This exquisite exhibition explores the development of Dutch flower painting from its beginnings in the early 17th century to its blossoming in the late 18th century. At the turn of the 17th century, Netherlandish artists such as Ambrosius Bosschaert the Elder were among the first to produce paintings that exclusively depicted flowers. The sudden emergence of this genre was undoubtedly linked to the development of scientific interest in botany and horticulture. By the 1630s speculative prices for the most coveted bulbs and flowering plants had reached spectacular heights – the so-called ‘Tulipmania’. Although prices soon crashed, the Dutch enchantment with flowers endured.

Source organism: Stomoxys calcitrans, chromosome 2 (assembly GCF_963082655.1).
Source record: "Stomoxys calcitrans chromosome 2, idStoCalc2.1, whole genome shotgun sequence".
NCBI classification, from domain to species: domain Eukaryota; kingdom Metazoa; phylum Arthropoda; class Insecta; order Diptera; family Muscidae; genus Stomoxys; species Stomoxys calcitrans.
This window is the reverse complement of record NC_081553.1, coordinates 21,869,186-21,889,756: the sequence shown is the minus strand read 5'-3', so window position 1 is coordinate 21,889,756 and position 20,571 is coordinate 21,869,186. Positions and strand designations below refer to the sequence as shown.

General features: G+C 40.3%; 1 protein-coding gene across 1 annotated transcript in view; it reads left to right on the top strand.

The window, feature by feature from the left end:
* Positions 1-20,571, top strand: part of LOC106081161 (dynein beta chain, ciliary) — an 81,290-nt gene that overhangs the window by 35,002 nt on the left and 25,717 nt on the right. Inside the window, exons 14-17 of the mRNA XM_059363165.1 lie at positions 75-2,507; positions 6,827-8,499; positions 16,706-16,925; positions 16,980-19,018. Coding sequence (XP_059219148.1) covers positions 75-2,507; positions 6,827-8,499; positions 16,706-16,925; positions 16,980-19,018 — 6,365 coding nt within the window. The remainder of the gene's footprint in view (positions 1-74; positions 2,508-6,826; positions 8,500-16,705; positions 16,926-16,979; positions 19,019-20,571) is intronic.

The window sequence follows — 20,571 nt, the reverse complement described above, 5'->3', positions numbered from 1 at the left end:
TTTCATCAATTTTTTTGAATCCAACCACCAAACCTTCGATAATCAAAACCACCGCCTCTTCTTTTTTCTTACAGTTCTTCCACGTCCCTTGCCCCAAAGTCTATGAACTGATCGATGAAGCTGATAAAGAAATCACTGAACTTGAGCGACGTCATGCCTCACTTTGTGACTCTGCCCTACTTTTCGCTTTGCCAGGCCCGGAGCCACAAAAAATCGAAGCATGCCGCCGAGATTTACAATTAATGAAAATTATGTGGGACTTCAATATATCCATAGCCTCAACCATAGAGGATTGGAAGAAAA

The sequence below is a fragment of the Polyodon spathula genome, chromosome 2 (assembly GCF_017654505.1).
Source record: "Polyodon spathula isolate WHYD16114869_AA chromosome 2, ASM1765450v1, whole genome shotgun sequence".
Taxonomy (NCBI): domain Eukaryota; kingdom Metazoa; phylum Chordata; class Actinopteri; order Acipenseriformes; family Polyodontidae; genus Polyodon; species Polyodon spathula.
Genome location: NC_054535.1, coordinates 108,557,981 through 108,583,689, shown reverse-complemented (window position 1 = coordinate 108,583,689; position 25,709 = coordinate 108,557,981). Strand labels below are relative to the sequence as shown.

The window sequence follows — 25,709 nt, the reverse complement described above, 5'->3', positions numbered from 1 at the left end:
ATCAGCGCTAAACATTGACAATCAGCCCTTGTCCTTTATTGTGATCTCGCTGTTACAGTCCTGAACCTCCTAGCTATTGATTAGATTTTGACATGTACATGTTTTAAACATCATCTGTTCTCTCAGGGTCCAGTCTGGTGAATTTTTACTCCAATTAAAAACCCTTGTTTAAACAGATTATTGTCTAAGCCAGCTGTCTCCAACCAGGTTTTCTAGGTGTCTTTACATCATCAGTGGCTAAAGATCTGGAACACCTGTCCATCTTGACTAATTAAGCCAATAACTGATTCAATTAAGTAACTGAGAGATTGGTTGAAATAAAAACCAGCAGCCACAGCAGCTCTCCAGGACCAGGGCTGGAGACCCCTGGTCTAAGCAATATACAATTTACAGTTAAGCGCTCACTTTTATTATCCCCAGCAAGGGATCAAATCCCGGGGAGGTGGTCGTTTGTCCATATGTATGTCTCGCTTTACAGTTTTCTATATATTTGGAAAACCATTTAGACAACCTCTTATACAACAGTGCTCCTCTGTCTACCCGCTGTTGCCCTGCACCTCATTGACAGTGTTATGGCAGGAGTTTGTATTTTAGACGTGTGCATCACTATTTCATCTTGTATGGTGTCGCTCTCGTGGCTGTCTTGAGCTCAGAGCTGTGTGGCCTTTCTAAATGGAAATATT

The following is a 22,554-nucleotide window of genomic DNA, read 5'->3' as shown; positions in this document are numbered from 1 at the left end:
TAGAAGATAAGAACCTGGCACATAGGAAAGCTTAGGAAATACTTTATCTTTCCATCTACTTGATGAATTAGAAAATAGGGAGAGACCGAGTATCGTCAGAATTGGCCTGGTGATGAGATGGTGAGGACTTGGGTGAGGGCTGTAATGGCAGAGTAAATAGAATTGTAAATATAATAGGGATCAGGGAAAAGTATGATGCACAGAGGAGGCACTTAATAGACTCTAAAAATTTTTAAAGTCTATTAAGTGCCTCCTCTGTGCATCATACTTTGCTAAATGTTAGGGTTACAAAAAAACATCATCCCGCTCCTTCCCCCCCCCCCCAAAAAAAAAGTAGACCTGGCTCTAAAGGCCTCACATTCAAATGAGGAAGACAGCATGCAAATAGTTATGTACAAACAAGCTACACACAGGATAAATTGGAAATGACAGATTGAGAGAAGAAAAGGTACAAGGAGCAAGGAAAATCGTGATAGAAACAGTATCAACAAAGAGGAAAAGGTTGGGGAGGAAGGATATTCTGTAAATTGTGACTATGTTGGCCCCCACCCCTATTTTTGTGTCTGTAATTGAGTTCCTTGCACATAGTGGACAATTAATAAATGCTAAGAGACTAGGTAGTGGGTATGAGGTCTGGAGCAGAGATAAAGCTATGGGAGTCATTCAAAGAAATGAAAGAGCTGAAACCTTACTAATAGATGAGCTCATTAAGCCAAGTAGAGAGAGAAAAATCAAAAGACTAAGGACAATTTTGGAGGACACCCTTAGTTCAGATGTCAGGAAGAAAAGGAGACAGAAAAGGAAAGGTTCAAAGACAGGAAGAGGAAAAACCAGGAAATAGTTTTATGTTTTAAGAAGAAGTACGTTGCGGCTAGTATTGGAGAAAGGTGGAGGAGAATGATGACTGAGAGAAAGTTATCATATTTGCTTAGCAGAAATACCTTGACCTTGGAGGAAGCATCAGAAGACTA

Visitors to the exhibition have the opportunity to examine the flower paintings in detail to appreciate the stylistic and technical characteristics of each artist. This rich exhibition features ten of the finest examples of Dutch flower paintings from the National Gallery’s collection including works by Ambrosius Bosschaert the Elder, Rachel Ruysch and Jan van Huysum.